History professor and Eastern European affairs expert Bill Bowman authored an op-ed about what a Donald Trump presidency would mean for Russian leader Vladmir Putin. The op-ed was published by RealClearWorld.
In less than a year, Donald Trump has moved from crass outsider to the presumptive nominee of the Republican Party. How could a candidate who seemed so unlikely not too long ago possibly become the next president of the United States?
Many things about Trump just do not seem to add up. But there is one aspect of the Trump phenomenon that is entirely rational: Russian President Vladimir Putin’s open admiration for the Republican frontrunner. To the Russian leader, a Trump presidency is a win-win-win scenario. Having long ago abandoned any pretense of creating a healthy political culture in Russia, Putin feeds off crises -- especially geopolitical difficulties -- that allow him to maintain or enhance his authoritarian hold.
Professor Allen Guelzo writes a piece titled, "Great Emancipator was radical of his day".
From The San Diego Union-Tribune:
“If slavery is not wrong, nothing is wrong,” Abraham Lincoln said in 1864. “I can not remember when I did not so think, and feel.”
Yet there has always been doubt about just how great an emancipator he really was. Why did he wait for two years into his presidency to issue his Emancipation Proclamation? And why didn’t that Proclamation free all the 3.9 million African-Americans then held in bondage?
The answers rest in Lincoln himself. But we know he thought of slavery primarily as an economic injustice rather than a racial one. It forced people into labor they had not chosen, and took from them what that labor produced.
Political Science prof. Shirley Anne Warshaw was quoted in an article published by Bloomberg about campaign promises.
A number of Republicans rationalize Donald Trump's proposals on immigration and trade as just political show. Similarly, some free-trade Democrats suggest that Hillary Clinton's protectionist stance is merely rhetoric.
They are deluded. Academic research and recent history show that newly elected presidents try to hew closely to their campaign commitments.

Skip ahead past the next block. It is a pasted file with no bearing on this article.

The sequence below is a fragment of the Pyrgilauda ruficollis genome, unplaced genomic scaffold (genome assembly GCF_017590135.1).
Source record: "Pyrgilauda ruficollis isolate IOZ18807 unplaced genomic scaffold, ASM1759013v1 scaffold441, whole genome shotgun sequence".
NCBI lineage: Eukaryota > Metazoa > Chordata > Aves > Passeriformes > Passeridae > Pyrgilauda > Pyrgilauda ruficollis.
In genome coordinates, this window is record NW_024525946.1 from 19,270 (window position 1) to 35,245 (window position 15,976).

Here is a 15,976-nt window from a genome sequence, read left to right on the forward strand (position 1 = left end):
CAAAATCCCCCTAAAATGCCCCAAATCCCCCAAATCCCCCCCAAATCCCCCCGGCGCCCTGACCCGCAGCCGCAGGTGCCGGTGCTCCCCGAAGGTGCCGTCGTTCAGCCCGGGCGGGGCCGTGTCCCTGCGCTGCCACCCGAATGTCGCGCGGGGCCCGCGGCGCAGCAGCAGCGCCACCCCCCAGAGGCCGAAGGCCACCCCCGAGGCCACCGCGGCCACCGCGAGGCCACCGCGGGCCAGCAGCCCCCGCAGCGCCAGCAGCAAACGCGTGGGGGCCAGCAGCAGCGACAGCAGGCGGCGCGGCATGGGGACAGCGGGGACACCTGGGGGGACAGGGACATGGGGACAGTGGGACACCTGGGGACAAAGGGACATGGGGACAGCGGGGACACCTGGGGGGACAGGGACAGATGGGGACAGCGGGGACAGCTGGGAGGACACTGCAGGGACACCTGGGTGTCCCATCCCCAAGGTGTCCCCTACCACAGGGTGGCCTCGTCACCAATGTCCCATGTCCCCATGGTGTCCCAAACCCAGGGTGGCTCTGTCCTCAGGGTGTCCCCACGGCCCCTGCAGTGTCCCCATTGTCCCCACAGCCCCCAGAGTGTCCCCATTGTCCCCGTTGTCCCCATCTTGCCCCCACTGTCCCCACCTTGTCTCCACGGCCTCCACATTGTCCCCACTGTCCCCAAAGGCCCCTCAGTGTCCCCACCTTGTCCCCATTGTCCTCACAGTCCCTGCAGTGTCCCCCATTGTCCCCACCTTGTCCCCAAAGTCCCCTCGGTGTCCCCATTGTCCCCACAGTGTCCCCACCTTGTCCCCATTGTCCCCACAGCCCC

"New presidents actually believe they have a mandate, feel empowered," says Shirley Anne Warshaw, a presidential scholar at Gettysburg College. "There is no reason to think it would be any different this time."
Bob Shryock '57 reflected on his experience at Gettysburg in an article for NJ.com.
My freshman year at Gettysburg College had ended, mercifully, on a rainy spring afternoon in 1957, and I was packing in my old dorm room, which had been used as a Civil War hospital during one of the war's bloodiest battles. It seemed apropos, much like Gen. Pickett's charge into oblivion.
I had unsuccessfully waged my own Gettysburg battle and was taking stock of my hideous performance as I awaited Dad's arrival from home to pick me up and deposit me at the club for summer lifeguard duties.
What had seemed somewhat funny, a grade point average that rivaled Bob Gibson's microscopic earned run average, was no longer a hoot. I'd ridiculed myself over the sub-1.00 GPA (three-point system) and instead applauded my prowess at the pool table and as a member of Team Frisbee as if it were actually funny.
Four subjects did me in as a frosh: Contemporary Civilization, Bible, Economics and Spanish. What, only four? I blame CC problems on the sheer weight of the book, about 10 pounds' worth and four inches thick. I could have used a caddy to help get me from class to class. And CC proved what everyone knew - my reading comprehension was woefully non-existent.
Associate Director of Communications Mike Baker was featured in Nonprofit Communications Report about how to repurpose content. The report is a monthly communications between nonprofit communications, marketing, and public relations professionals.
When your organization is fortunate enough to be linked to a fantastic story, it’s important to leverage that content as much as possible. Social media has generated avenues for sharing and repurposing content in exciting new ways, but limited staff and budgets keep nonprofit communications teams creative.
“That’s where repurposing comes in,” says Mike Baker, associate director of communications at Gettysburg College (Gettysburg, PA). “We need to continue to tell great stories — stories that advance our brands and encourage advocates to take action — but we also need to ensure we’re getting the greatest return on investment for our team’s time and energy.”
Baker encourages nonprofits to think about repurposing in two ways. “First, consider the content your team has produced that you can use in a new way, and second, identify the content that already exists outside of your organization that will reinforce your brand messaging,” Baker offers his tips for repurposing content in a way that’s fresh and engaging.
Footage from Gettysburg College's 181st Commencement ceremony was included in NBC's 2016 "Salute to the Graduates." The segment was aired on Nightly News with Lester Holt.
The segment can be viewed on the NBC website.
Executive Director of Communications and Marketing Paul Redfern '00 authored an op-ed about branding in higher education that was published by Inside Higher Ed.
From Inside Higher Ed:
In contrast to many colleges, Gettysburg has implemented a brand and is proud to talk about it.
Recent Inside Higher Ed articles from Ellen Wexler and Michael Stoner on college branding prompted some thoughtful reactions and debate. But what I found most interesting was the lack of positive examples of brand development by colleges and universities. A well-conceived brand is rooted in institutional reality and outlives those who created it.
I believe that Gettysburg College, my institution, can tell that story. Our brand has thrived for more than a decade: it’s well into a third Presidency and second CMO.